Where Beer Comes From

Man and beer go back thousands of years. Researchers know this because they discovered a 5,000 year old tablet with a recipe for beer inscribed on it. Brewing has become a bit more scientific since ancient times, which really just means it’s tastier. Commercial brewers can now boil hundreds of gallons of wort at once, while shipping thousands of cases in a single day. Beer right now is better than it has ever been. On top of countless macro and micro breweries, there are over one million Americans brewing beer in there own home. With how far beer has come, some might say it’s one of mankind’s best achievements. Here’s an inside look at how they make the greatest drink on Earth.

What Am I Drinking?

The basic ingredients to beer are:

  • Malted Barley (grains)
  • Yeast
  • Hops
  • Water

Pretty much the essentials to a healthy diet. They all play a role in creating beer and alcohol, and require each other to work. The malted barley contains sugar. The yeast feeds on that sugar, and as a byproduct creates CO2 and alcohol. Hops give beer its bitterness, over all flavor, and aroma. Simple as that! Here’s how brewers make that process happen.

Brewing Process

Making beer comes down to four main steps—mashing, boiling fermentation, bottling.

Mashing

Mashing is when brewers steep their grain in hot, but not boiling water. The heat activates enzymes in the barley, which break down its starches into sugar. The temperature over the next hour determines several aspects of the the end product. Higher temperature produces a sweeter flavor, while low results in a dryer beer.

Boiling

After an hour or so of mashing, brewers separate the liquid from the grain. The liquid mixture leftover is called wort. The wort is then brought to a boil. Here is where brewers get to have fun and be creative with their beer. Over the next hour, hops and other spices are added to the mixture. Hops are a cone shaped fruit that grow on vines. Yes, beer kind of contains fruit. Adding hops early during the boil creates a bitter taste, like your standard pale ales and IPA’s. Hops added toward the end effect the flavor and aroma.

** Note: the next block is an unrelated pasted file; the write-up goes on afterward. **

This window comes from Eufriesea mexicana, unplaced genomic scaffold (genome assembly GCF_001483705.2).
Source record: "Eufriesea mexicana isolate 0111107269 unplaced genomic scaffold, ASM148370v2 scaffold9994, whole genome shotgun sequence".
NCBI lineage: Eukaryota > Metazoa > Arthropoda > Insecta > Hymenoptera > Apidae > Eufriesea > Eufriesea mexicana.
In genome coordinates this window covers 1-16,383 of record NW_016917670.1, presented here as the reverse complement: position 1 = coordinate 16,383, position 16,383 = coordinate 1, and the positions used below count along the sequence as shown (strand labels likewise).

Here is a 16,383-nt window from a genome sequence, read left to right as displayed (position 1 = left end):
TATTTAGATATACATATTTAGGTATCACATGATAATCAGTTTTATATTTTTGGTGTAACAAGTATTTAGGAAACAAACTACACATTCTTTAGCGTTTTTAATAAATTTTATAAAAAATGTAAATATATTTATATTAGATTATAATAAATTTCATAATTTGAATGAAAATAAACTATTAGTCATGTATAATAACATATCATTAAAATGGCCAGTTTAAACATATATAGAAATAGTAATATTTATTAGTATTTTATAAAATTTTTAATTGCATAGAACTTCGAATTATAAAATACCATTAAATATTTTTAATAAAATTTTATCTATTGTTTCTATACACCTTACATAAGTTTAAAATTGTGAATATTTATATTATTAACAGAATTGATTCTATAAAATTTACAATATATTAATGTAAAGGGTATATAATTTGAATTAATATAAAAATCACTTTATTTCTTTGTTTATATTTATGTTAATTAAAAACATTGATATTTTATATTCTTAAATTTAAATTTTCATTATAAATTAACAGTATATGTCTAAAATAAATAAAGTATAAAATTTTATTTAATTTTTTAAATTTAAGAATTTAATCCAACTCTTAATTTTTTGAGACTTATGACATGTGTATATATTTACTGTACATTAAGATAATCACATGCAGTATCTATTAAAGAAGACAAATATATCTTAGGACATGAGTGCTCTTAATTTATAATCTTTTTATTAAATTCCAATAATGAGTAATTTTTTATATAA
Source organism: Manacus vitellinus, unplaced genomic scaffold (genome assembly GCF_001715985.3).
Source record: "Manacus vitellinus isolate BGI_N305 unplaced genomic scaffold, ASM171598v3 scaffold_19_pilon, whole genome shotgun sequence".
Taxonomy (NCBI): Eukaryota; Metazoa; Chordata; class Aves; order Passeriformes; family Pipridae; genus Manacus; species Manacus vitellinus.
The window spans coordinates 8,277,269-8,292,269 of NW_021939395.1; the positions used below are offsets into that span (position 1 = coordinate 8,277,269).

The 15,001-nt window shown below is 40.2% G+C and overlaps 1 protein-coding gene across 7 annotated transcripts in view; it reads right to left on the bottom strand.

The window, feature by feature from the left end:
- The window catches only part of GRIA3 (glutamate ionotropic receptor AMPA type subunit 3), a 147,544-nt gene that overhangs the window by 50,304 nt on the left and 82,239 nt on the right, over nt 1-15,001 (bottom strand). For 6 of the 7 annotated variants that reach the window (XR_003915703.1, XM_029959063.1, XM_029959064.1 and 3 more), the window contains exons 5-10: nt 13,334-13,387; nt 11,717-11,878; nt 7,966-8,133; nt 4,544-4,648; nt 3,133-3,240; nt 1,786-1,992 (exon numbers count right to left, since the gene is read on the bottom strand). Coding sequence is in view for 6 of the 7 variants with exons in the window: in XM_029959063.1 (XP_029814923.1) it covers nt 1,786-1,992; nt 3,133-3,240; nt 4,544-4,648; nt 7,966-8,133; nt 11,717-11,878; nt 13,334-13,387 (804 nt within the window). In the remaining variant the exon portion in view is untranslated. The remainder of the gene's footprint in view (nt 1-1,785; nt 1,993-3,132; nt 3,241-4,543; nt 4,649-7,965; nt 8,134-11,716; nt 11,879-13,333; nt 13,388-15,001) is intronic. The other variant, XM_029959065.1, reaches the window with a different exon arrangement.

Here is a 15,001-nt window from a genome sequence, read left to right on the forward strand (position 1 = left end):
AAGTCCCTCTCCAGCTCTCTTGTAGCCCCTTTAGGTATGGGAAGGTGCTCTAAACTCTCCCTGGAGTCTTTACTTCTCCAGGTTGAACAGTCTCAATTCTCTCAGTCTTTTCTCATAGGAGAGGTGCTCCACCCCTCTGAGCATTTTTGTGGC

Fermentation

After the wort has been properly hopped, the mixture is immediately cooled, or at least cooled as fast as possible. They move the wort to a fresh steel container. At this point, there is no beer. It’s like dough, all it needs is one last push to become bread…or in this case, beer. Yeast is mixed in, and the brewing process starts to come to an end. As soon as the yeast touches the wort, it starts eating sugar. Over the next week or two, sometimes longer, yeast feasts and as a result, CO2 and alcohol are released. When the buffet is over, brewers remove the remaining starches at the bottom. The leftover liquid soon becomes the frothy beverage everyone loves to drink on game day.

Bottling & Aging

Almost done. This is the point in which brewers carbonate their beer and bottle it for consumption. Now that the precious beverage is bottled, brewers must wait another week or two for final fermentation. Then, after months of waiting, the beer is ready. Next time you open a cold one, just remember you’re sharing in a 5,000 year old past time.

Do you have the itch to try it yourself? Brewing beer is easier than you think. Check out some DIY videos here, here, and here.

Side Note

Now that you are a beer connoisseur, if you decide to scratch that itch and brew some yourself. Make sure to try our All-Purpose Cleaner to clean up your mess.

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